“Just make me better.” Franclin balled his fists. “I hate this.”
Barn sighed and gestured at the Hunter. “He clearly has ambition. He wants to improve. Is that not enough?”
“I’ve wanted to improve ever since that fortress.” Franclin hissed. “Do you think I like being like this? I just…” His breath began to come in shallow gulps. “I don’t know how you handle walking around when… When…”
A soft whistle swept through the air, and Franclin’s racing heart began to slow. He nodded at the secondary cleric in thanks, who simply inclined his head as he continued to emit the calming tone.
“Allow me to attempt to explain.” The cleric sat down on the floor next to Barn’s chair. “Think of the mind as a physical body part. If you broke your leg, you would find it difficult to walk. Depending on the severity of the injury, you might walk with a limp, simply swallow the pain and exhibit no external signs of injury, or find you might find yourself completely bedridden. The key aspect of this analogy is that, when you’re sitting down, the pain might ease. You momentarily forget just how much it hurts to walk, and you have a desire to walk again. Once you put weight on the leg again…”
“It all comes back.” Barn nodded slowly. “I’d never thought of it that way.”
“Few people do.” The cleric shrugged. “With Franclin, I would say that the injury is most closely analogous to a sprain. The pain is deep-seated, and will take much time to heal. If stressed, it could cause far worse injury.”
“When can I come back?” Franclin placed his hands on the railing around the edge of the gazebo, leaning on the hewn stone as he gazed into the nearby pool. It was deep, carved dozens of feet into the cliff face. Two aqahartis swam around in the bottom, twirling and twisting in an odd dance.
“Tomorrow.” The cleric gave a single nod. “I will never turn away someone who requires help. The only reason I don’t wish to start you right now is because your body needs rest as well as your mind. Return to wherever you are staying, get a good night’s sleep, dine on the cuisine offered in the city, and return in the morning whenever you please.”
“I’ll be here.” Franclin nodded firmly and pushed himself away from the guardrail. Barn followed as he walked down the short set of stairs and onto the cobblestone walkways that wound through the area.
As he wound through the pools, angling for the exit on the far side of the area, Barn shuffled up next to him. The dwarf coughed several times before sighing.
“You really think this will work?”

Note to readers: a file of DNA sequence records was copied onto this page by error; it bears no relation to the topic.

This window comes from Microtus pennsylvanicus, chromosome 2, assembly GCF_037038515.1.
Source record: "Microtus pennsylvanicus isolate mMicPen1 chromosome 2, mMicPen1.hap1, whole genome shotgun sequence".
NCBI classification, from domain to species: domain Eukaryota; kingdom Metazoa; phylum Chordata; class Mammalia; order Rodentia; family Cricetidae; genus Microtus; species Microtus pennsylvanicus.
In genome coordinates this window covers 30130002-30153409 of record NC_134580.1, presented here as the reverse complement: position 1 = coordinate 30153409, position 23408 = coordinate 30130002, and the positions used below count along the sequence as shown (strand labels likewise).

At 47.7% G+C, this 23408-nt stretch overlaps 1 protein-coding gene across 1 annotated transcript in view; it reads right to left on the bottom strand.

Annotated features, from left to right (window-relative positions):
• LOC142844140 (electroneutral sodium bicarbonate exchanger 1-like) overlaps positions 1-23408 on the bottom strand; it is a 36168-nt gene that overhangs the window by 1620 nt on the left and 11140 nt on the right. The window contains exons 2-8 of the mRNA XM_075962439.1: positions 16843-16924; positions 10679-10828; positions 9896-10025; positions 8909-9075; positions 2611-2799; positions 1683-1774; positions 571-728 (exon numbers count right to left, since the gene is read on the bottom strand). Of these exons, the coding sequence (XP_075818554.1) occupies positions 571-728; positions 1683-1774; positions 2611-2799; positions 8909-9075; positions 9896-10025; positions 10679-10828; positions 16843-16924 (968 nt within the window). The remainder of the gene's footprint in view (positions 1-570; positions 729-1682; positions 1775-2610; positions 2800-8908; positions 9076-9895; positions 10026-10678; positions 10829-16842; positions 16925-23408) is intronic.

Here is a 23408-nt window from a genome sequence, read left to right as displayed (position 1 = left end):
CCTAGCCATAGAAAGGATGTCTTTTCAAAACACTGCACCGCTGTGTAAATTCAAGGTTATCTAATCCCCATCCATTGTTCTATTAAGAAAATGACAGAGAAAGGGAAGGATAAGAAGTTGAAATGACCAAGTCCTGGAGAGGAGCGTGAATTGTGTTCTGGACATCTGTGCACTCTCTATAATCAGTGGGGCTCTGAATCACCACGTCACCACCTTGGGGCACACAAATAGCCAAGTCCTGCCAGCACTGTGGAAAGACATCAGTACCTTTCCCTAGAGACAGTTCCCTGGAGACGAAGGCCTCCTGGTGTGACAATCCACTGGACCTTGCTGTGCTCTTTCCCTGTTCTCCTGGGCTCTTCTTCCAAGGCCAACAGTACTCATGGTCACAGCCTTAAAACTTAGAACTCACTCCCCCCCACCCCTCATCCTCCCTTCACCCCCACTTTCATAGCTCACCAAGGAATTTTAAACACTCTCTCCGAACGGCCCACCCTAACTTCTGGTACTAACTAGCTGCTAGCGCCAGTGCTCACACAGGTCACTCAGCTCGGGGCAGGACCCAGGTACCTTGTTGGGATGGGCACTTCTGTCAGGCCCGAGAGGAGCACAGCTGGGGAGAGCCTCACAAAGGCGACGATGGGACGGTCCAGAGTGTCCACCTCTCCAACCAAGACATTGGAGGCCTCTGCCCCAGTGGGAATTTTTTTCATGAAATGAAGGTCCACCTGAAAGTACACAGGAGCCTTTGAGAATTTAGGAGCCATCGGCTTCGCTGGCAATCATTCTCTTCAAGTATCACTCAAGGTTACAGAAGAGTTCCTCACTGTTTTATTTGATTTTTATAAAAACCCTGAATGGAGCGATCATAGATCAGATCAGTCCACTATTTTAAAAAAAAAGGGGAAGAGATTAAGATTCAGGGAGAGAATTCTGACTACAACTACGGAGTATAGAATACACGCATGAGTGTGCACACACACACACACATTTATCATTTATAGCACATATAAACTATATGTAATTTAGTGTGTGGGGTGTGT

“It can’t hurt.” Franclin sighed. “I just… I can’t…” He shuddered. “I can’t do this. I can’t face you-know-who. But you’re not going to let me go, and they’re going to catch up with you eventually, which means that I have to pull myself together somehow.”
Barn grimaced. “I’m sorry. I truly am.”
“It’s not your fault.” Franclin balled his fists. “It’s my own.”
“How is it your fault?” Barn frowned up at him.
“I’m the one with the stupid mental issue.” Franclin paused as they reached the exit. There, a soft path led down from the Sorosin temple, weaving back and forth down the grassy hill to the edge of the town, just behind the palace. “I’m the one who has a perfect body. I can kill dragons. I could probably kill a giant, and I… Look at me.” He shrugged. “I’m a failure because I’m scared. I’m scared. That’s literally the first thing they burn out of you when you enter Hunter training.”
Barn opened his mouth to reply, but Franclin cut him off. “Not only that, but I was one of the youngest people to ever qualify for entry into the program.”
“Really?” Barn raised an eyebrow as they started walking down the path. “Tell me about that.”
Franclin scowled. “You’re just trying to distract me.”
“If it works, I don’t particularly care.” Barn shrugged. “Now, tell me about that.”
Franclin sighed, even as his heart dropped a bit. Barn was only asking to keep Franclin from melting down. He didn’t actually care about him, just cared about having Franclin available to fight when the time came.
“The Hunters don’t have any official age limit, but the trials are so intense that they suggest not starting until you’re a legal adult, whatever age that happens to be for your species.” Franclin puffed out his cheeks as he thought back to that fateful day. “I started the process when I was twelve. Ran away from home, walked up to their headquarters in Istinis, and demanded to be let in. I’m told that after my first exam, they had to send me home for a month to test to see if I had any divine blood in me.”